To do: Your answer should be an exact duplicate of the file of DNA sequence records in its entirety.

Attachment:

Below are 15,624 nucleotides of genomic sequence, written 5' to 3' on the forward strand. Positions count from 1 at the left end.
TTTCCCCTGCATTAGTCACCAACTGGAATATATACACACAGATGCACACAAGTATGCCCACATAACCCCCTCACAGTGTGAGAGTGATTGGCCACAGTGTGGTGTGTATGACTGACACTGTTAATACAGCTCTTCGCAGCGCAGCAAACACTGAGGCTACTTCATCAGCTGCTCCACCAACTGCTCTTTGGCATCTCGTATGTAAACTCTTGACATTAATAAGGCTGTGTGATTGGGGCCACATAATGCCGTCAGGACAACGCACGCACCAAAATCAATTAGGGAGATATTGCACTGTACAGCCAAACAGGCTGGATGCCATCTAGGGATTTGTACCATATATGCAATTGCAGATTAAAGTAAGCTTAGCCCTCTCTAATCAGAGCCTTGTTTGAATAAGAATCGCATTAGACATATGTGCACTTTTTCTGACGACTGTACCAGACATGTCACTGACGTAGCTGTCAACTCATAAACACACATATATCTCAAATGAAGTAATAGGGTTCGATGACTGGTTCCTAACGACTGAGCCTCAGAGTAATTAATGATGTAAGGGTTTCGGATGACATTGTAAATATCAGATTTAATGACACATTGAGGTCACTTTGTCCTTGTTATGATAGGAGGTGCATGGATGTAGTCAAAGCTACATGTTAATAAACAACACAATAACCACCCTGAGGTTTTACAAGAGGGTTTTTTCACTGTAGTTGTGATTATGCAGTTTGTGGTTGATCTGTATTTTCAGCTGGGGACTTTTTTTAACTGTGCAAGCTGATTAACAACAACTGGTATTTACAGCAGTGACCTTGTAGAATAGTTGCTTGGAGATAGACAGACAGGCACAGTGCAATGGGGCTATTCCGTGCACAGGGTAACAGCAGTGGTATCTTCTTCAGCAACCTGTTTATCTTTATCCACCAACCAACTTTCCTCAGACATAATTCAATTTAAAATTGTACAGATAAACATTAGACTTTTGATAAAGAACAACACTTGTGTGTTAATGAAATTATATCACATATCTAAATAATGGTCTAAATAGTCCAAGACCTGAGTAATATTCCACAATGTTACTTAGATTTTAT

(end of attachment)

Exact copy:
Below are 15,624 nucleotides of genomic sequence, written 5' to 3' on the forward strand. Positions count from 1 at the left end.
TTTCCCCTGCATTAGTCACCAACTGGAATATATACACACAGATGCACACAAGTATGCCCACATAACCCCCTCACAGTGTGAGAGTGATTGGCCACAGTGTGGTGTGTATGACTGACACTGTTAATACAGCTCTTCGCAGCGCAGCAAACACTGAGGCTACTTCATCAGCTGCTCCACCAACTGCTCTTTGGCATCTCGTATGTAAACTCTTGACATTAATAAGGCTGTGTGATTGGGGCCACATAATGCCGTCAGGACAACGCACGCACCAAAATCAATTAGGGAGATATTGCACTGTACAGCCAAACAGGCTGGATGCCATCTAGGGATTTGTACCATATATGCAATTGCAGATTAAAGTAAGCTTAGCCCTCTCTAATCAGAGCCTTGTTTGAATAAGAATCGCATTAGACATATGTGCACTTTTTCTGACGACTGTACCAGACATGTCACTGACGTAGCTGTCAACTCATAAACACACATATATCTCAAATGAAGTAATAGGGTTCGATGACTGGTTCCTAACGACTGAGCCTCAGAGTAATTAATGATGTAAGGGTTTCGGATGACATTGTAAATATCAGATTTAATGACACATTGAGGTCACTTTGTCCTTGTTATGATAGGAGGTGCATGGATGTAGTCAAAGCTACATGTTAATAAACAACACAATAACCACCCTGAGGTTTTACAAGAGGGTTTTTTCACTGTAGTTGTGATTATGCAGTTTGTGGTTGATCTGTATTTTCAGCTGGGGACTTTTTTTAACTGTGCAAGCTGATTAACAACAACTGGTATTTACAGCAGTGACCTTGTAGAATAGTTGCTTGGAGATAGACAGACAGGCACAGTGCAATGGGGCTATTCCGTGCACAGGGTAACAGCAGTGGTATCTTCTTCAGCAACCTGTTTATCTTTATCCACCAACCAACTTTCCTCAGACATAATTCAATTTAAAATTGTACAGATAAACATTAGACTTTTGATAAAGAACAACACTTGTGTGTTAATGAAATTATATCACATATCTAAATAATGGTCTAAATAGTCCAAGACCTGAGTAATATTCCACAATGTTACTTAGATTTTAT